KDWPT / KDWPT Info / News / News Archive / 2008 Weekly News Archive / 4/24/08 / SHOREBIRDS INVADE KANSAS MARSHES



SHOREBIRDS INVADE KANSAS MARSHES

Springtime offers excellent viewing opportunities; scope, bird ID book suggested
PRATT -- Mudflats get busy when hungry shorebirds migrate through Kansas. These long-distance travelers stop to rest where food is plentiful in marshes and playas. Drenched soil teems with small invertebrates that help fuel shorebird flights to the breeding grounds, and spring rains make conditions perfect for learning about these interesting birds.

Helen Hands is a Kansas Department of Wildlife and Parks (KDWP) biologist at Cheyenne Bottoms Wildlife Area -- one of the best shorebird viewing locations in America. An avid birder, Hands enjoys watching shorebirds while helping manage this important wetland. She says mid-spring is the best time to visit.

"Although many kinds of birds migrate through the Bottoms, the area is particularly known for its shorebirds," Hands says. "This large group of species is named for its dependence on habitat along the water’s edge. Shorebirds may be large or small, but all have long bills designed for probing food from moist soil. Insect larvae and worms are plentiful here, and resting birds can fill up in a hurry."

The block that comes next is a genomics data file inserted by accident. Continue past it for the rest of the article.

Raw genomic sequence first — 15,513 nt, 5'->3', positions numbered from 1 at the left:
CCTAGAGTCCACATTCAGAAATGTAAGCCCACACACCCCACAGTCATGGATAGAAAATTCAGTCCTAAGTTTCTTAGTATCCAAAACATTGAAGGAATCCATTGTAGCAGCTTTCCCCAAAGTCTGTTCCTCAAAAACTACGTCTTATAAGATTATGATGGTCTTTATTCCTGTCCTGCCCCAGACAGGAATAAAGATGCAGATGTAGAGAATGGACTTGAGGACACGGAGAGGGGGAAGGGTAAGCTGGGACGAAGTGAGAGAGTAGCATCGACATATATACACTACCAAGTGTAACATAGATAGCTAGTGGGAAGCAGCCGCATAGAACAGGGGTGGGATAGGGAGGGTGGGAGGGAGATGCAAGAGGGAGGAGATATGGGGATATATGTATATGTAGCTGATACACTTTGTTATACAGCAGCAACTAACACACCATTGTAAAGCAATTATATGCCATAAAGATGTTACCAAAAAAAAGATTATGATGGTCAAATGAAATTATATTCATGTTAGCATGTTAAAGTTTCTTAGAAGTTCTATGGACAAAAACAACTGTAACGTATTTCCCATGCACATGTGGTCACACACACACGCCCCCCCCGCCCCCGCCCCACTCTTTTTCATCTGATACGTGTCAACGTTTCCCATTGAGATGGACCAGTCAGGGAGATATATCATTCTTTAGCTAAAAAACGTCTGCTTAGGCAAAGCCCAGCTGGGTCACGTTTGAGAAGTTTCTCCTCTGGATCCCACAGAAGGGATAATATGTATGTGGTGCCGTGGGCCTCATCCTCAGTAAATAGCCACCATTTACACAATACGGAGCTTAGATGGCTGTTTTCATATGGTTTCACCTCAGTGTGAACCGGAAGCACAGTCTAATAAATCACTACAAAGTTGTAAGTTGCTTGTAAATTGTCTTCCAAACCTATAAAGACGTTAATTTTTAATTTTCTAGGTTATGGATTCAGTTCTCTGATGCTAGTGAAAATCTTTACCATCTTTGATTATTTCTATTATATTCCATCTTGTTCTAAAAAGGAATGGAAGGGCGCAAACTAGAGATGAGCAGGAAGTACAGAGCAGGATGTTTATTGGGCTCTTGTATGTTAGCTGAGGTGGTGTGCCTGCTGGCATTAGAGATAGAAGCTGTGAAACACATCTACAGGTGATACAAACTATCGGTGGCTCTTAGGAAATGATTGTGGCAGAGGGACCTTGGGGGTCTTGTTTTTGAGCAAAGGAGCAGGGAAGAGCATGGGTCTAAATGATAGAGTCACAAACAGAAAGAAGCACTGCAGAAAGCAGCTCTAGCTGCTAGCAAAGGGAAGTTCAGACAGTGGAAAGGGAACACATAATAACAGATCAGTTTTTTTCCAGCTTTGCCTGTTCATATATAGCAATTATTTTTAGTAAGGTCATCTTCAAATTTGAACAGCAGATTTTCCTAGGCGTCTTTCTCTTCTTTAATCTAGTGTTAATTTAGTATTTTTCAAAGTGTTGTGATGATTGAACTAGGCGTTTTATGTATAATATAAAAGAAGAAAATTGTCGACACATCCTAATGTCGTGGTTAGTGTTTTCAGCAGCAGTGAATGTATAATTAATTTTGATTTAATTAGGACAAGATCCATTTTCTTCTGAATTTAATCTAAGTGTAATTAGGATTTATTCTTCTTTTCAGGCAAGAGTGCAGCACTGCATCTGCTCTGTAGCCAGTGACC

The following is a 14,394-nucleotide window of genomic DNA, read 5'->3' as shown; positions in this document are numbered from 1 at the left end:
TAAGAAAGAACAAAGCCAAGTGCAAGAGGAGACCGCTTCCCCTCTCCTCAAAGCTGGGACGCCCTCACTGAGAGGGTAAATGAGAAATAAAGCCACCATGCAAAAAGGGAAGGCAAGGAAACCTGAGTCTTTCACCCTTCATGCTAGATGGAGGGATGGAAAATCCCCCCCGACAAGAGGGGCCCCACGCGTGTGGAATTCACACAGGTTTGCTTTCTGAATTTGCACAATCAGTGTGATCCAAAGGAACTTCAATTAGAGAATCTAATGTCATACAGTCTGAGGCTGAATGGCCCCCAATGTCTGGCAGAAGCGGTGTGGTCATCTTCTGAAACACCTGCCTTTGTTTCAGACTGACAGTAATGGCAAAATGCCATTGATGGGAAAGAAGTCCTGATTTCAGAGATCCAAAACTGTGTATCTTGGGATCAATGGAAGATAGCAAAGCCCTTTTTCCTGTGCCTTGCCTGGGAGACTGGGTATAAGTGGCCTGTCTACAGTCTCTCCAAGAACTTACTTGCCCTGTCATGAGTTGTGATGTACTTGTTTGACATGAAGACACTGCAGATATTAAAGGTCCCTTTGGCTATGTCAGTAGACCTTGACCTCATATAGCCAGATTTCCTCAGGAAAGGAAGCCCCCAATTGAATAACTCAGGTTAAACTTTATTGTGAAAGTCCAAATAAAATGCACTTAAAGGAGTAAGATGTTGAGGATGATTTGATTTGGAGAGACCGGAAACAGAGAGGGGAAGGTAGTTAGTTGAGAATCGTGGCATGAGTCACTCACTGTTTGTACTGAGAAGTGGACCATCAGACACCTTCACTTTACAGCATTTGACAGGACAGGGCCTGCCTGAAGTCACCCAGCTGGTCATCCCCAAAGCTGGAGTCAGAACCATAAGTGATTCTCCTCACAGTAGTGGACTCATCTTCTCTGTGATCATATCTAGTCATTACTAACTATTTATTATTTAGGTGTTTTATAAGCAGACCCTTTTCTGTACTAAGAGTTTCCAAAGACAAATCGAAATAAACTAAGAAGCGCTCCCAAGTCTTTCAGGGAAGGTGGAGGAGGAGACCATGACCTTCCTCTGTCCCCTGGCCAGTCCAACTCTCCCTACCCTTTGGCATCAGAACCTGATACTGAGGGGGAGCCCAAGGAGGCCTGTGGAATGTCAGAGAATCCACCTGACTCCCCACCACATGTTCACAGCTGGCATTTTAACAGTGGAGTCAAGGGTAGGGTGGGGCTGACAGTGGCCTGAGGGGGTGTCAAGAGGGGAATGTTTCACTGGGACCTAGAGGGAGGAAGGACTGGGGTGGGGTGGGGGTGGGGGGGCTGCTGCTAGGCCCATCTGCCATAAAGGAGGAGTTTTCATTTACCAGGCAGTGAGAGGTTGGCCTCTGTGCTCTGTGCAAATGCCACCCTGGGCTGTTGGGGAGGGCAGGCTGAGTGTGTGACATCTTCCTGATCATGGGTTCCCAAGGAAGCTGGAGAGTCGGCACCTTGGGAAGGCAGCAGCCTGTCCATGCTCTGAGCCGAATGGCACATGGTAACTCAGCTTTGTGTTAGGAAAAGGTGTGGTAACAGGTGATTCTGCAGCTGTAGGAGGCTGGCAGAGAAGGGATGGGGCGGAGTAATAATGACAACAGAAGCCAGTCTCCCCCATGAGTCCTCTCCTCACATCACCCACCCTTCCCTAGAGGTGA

Shorebirds aren’t skittish, but close-up views often require binoculars or spotting scopes. These optics can show impressive details of how the busy feeders hunt and preen. Some birds sift through water to capture swimming prey, while others probe mud for worms and larvae. Larger shorebirds may eat minnows or crustaceans.

A good bird book can help identify shorebird species. Many of the smaller sandpipers are tricky to tell apart although they are easier to identify in spring breeding plumage than the drab color phases of fall migration. The largest shorebirds are often colorful.

Some, such as the snowy plover, are rarely seen. Others, such as semi-palmated sandpipers, are more common. Dowitchers probe worms 4 to 5 inches deep in wet soil. Marbled godwits, black-necked stilts, and American avocets have long legs and often wade in shallow water to feed. White-faced ibises use their long, heavy bills to eat larger meals. Willets are particularly fond of crawdads although they must be careful of these crustacean’s strong pinchers.

Shorebird migration is part of nature’s grand ballet each spring, and birders visit Cheyenne Bottoms from across the nation to enjoy the show. For a special online video on Kansas shorebirds, click "KDWP TV" on the KDWP website, www.kdwp.state.ks.us.
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